The global consumer wellness market is worth $1.8 trillion in 2024, according to McKinsey & Co. And many of those consumers are travelers, too.
In recent years, hotels have ramped up their wellness offerings to cater to guests’ growing interest in focusing on their well-being, even while on the road. But what is “wellness,” exactly?
“I chuckle [when I’m asked that] because we just had our annual international conference for the Wellness Tourism Association, and we started it by asking, what does wellness mean?” said Molly Anderson, board chair of the Wellness Tourism Association and vice president of sales and programming at Canyon Ranch.
“Even within Canyon Ranch, we talk about it all the time,” she added. “[Wellness is] individual, and it's unique to every person.”
While wellness might be hard to define, wellness travel is a bit easier. WTA — a network of wellness tourism professionals who set standards for the growing industry — defines the term as “travel that allows the traveler to maintain, enhance or kick-start a healthy lifestyle, and support or increase one’s sense of wellbeing.”
No matter how you define it, wellness travel is on the rise. Research and Markets expects the global wellness tourism market to reach $1.2 trillion by 2027. That’s a 63% jump from 2020, when the market was valued at $735.8 billion.
Hotel Dive spoke with Anderson and other experts in the wellness travel space to learn what hotels are doing to capitalize on one of the biggest hospitality trends right now — and what wellness amenities hoteliers can expect to see in 2024.
Built-in versus bespoke
The Global Wellness Institute has identified two kinds of wellness travelers. There are primary wellness travelers, whose choice of trip or destination is primarily motivated by wellness, and secondary wellness travelers, who simply seek to maintain wellness while traveling.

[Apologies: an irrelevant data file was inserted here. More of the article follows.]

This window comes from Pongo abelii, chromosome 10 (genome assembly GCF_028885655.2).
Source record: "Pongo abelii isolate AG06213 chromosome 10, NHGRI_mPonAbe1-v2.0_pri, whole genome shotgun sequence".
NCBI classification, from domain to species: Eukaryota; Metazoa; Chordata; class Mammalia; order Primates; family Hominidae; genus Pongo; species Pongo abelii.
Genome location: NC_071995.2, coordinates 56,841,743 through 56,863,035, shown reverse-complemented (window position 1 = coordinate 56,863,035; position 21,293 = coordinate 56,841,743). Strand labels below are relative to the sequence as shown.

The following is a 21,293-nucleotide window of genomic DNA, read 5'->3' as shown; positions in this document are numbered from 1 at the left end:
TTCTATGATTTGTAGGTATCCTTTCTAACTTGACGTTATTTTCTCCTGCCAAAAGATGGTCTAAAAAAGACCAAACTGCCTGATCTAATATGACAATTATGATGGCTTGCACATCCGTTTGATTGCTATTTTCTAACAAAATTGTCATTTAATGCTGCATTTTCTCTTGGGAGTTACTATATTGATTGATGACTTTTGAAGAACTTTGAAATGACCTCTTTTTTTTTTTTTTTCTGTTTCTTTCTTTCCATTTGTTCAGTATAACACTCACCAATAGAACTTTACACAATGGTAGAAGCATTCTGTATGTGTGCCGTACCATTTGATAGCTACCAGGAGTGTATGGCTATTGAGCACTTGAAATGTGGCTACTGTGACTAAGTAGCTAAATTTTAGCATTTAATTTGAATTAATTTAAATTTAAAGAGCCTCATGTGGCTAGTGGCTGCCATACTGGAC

Resorts like Canyon Ranch — wellness destinations unto themselves, with on-site therapists, nutritionists and physicians — have always catered to primary wellness travelers. But more and more hospitality companies are introducing amenities to meet the needs of secondary wellness travelers, too.
“[Wellness is going] beyond the walls of hotel spas and gyms and into the more holistic approach of delivering personal and relevant wellbeing experiences throughout the guest journey.”
Global SVP of well-being strategy, design and development at Accor
“We recognize that guests want their travels to address all aspects of wellness, which we see as an opportunity to weave into the guest experience from check-in to check-out,” said Jessica Shea, Hilton’s vice president of wellness, retail and leisure operations for the Americas region. That means baking wellness considerations into hotel design.
At the recently opened Tempo by Hilton in Times Square, Hilton debuted “Power Down amenities,” a series of video content and sleep-friendly room designs made in partnership with Arianna Huffington’s Thrive Global to “provide an enveloping sleep environment for unwinding,” according to Shea. The offering stems from Hilton’s findings in a 2024 trends report, which noted that the number one reason its guests want to travel this year is to “rest and recharge.” Future Tempo by Hiltons will be designed around what Shea calls “the prioritization of the sleep experience.”
Emlyn Brown, Accor’s global SVP of well-being strategy, design and development, said Accor is also moving its wellness offerings “beyond the walls of hotel spas and gyms and into the more holistic approach of delivering personal and relevant wellbeing experiences throughout the guest journey.”
“What this means at the hotel level is a greater focus on smart design, sleep quality, nutrition, and support for mental and emotional health,” Brown added. “In 2024, travelers can expect even more integration of health and fitness with mobile apps, guestroom yoga mats and equipment, outdoor running maps and experiential fitness.”